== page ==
SIDNEY — With voters’ approval last week of energy-aggregation issues, Sidney City Council Monday night took the next step to establish a program here.
Council also introduced ordinances that would set utility rates and change how the city can dispose of salvage.
Separate ordinances were introduced that would adopt the rules of operation and governance for electrical and natural gas aggregation programs. Council held two public hearings on the rules this fall.
With aggregation, a municipality combines the retail electric and/or natural gas load of its residential and small commercial constituents and negotiates a rate with a competitive energy supplier to provide the customers’ energy supply. The residents benefit because the larger, aggregated load permits the municipality to negotiate a rate with the competitive supplier that is lower than the traditional utility’s current service rate for individual customers.
Council introduced an ordinance that would establish utility and sanitation rates with increases of approximately 3 percent for water-flow rate, 3 percent for sewer-flow rate, 1 percent for stormwater fee, and 3.5 percent for refuse, Finance Officer Ginger Adams said in her report to council. The Environmental Protection Agency compliance fee would be reduced by 30 percent as a result of successful negotiations with the Ohio EPA, construction bids within engineer’s estimates, and lower-cost debt.
The rate changes would decrease the low-volume user’s bill by $5.72 per month. The average family of four should see a reduction of $4.17 per month.
The change in water and sewer rates would become effective Jan. 1, 2016. The change in refuse and stormwater rates would become effective April 1, 2016.
Council introduced an amendment to an ordinance to allow the city to dispose of low-value items with the city manager’s approval instead of council’s OK.
Police Chief Will Balling said over the last several years there have been a few requests to give items of nominal value that have been seized, or found and forfeited to the city, to a nonprofit organization. One reoccurring example of this is a request from Victim Services or New Choices for a found and forfeited bike to be given to one of their survivors. As the section is currently written, this request must be taken before council and approved.
The ordinance would be amended to read that donation to a nonprofit organization of items valued at $250 or less be allowed with the city manager’s approval. Donation of more valuable items would require council approval.
Council will consider the adoption of these four ordinances at its Nov. 23 meeting.
In other business, council passed a resolution waiving a city assessment for weed mowing. The waiver of the $316.25 assessment was requested by Wade Murray, the owner of 105 Hill Ave. The mowing fees were incurred before Murray bought the property at a sheriff’s sale, but before the assessment for those fees was levied, city Law Director Jeff Amick said.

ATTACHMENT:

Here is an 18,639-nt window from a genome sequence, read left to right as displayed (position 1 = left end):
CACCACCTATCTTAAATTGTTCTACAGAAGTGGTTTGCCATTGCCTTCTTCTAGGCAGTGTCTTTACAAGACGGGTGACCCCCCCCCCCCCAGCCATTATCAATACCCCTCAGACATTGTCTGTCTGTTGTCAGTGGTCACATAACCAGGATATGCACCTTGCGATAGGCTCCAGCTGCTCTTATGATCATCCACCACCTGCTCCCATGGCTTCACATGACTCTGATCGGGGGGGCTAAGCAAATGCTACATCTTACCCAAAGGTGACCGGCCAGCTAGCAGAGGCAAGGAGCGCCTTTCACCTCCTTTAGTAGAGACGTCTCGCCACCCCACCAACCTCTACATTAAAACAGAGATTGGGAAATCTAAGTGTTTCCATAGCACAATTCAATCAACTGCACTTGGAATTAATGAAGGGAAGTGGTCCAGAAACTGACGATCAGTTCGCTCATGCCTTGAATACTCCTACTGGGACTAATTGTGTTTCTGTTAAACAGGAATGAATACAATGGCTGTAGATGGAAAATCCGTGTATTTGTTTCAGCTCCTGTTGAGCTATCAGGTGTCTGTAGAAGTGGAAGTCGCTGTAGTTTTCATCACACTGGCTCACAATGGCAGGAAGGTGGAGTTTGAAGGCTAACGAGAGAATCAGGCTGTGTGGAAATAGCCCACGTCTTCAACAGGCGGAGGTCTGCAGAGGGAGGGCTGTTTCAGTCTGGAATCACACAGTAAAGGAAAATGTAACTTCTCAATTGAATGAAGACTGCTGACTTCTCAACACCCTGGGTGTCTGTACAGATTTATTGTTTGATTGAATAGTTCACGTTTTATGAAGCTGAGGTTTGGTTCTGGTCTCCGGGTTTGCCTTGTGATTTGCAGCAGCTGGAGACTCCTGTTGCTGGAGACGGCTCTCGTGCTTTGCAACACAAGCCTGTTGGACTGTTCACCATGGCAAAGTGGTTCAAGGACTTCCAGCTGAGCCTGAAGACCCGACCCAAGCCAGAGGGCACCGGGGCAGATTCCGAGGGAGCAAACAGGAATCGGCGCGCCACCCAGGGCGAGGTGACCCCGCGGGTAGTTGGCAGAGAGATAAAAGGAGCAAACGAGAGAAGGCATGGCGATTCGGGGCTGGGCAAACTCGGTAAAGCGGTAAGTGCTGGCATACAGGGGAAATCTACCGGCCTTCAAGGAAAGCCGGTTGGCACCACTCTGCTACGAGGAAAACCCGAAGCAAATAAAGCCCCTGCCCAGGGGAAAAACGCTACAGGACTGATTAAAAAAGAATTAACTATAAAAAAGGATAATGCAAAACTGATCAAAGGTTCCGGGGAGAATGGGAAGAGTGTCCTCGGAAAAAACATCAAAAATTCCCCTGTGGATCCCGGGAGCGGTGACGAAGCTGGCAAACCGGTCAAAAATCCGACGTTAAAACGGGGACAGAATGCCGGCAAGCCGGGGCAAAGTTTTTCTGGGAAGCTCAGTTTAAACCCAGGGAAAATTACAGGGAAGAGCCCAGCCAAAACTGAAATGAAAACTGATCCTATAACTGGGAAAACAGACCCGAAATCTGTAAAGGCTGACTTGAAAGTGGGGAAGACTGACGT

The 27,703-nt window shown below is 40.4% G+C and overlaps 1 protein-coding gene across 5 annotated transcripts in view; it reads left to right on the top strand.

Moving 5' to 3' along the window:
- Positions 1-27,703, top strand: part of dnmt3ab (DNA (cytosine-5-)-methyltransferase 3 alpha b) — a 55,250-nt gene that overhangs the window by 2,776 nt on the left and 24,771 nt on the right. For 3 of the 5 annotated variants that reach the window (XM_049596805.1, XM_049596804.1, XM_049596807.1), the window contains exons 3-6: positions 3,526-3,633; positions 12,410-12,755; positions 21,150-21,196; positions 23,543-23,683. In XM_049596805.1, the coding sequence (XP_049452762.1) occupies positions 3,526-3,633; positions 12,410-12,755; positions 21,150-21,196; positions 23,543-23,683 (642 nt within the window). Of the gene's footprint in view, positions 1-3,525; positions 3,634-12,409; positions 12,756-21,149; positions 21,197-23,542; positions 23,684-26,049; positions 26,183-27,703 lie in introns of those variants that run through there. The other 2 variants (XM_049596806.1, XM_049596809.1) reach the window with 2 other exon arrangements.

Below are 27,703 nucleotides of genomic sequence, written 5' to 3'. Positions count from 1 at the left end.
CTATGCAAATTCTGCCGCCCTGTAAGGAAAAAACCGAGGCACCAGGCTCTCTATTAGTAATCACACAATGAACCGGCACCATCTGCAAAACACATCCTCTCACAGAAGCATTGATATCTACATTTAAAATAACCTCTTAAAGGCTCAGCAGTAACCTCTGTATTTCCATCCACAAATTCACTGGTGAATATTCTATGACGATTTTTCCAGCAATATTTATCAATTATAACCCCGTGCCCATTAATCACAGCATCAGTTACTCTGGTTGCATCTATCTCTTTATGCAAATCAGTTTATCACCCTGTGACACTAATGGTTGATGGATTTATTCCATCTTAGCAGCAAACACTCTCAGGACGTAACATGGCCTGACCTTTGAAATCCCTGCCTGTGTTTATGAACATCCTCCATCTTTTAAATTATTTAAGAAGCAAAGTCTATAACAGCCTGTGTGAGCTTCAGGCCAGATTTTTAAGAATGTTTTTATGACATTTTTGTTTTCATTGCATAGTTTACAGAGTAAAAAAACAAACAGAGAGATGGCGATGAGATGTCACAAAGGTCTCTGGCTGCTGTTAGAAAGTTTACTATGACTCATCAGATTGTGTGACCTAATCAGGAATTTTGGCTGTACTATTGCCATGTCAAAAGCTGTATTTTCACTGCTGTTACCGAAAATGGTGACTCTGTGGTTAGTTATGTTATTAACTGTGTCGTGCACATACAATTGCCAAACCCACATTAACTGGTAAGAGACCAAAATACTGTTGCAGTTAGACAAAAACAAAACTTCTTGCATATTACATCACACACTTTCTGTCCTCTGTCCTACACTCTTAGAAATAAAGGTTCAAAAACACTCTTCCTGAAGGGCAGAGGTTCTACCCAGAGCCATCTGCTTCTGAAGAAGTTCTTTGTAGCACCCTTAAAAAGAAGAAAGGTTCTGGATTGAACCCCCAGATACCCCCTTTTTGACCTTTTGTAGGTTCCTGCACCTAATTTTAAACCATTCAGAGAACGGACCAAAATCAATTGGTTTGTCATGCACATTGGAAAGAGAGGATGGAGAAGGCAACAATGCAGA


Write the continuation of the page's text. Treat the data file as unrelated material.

Amick said the waiver is “based upon the unique and specific facts that were involved in the timing of the assessment and Mr. Murray’s purchase of the property, as well as his rehabilitation of the subject premises. The resolution has been worded to reflect that it is not to be considered as precedent for future similar waivers.”
Amick said the city will make some changes to avoid similar situations in the future — including putting a notice on the city’s website to alert property buyers.
Councilman Darryl Thurber still was concerned that waiving Murray’s fee might set a precedent. He voted “no” on the resolution.
Council passed a resolution authorizing the Ohio Department of Transportation’s removal and replacement of the structurally deficient Park Street bridge.
City Engineering Manager Randy Magoto said the construction estimate is about $1.35 million. ODOT will pay 95 percent. The city’s estimated share is $67,783.
ODOT is expected to open bids January 2019 and require a completion date of Aug. 31 that year.
In other business:
• Council passed resolutions appointing Sarah Anne Sharp to fill the remaining unexpired portion of John Laws’ three-year term on the Tree Board and reappointing Assistant City Manager/Public Works Director Gary Clough to the North Central Ohio Solid Waste District Policy Committee.
• Council discussed holding a retreat meeting next year. Council typically holds a biennial retreat to establish goals for the upcoming term and to review topics of interest. This meeting has previously been held in a workshop fashion on a Saturday during the first quarter of the new year. Mayor Mike Barhorst said members may want to consider holding it on a weekday so as not to conflict with weekend activities.
• Councilman Steve Wagner commended police for the “quick apprehension” of a suspect in a purse-snatching in which an elderly woman was injured. He said it was an example of interagency cooperation, as the suspect was caught in Lima.
The writer may be contacted at 937-538-4823 and on Twitter @MikeSeffrinSDN.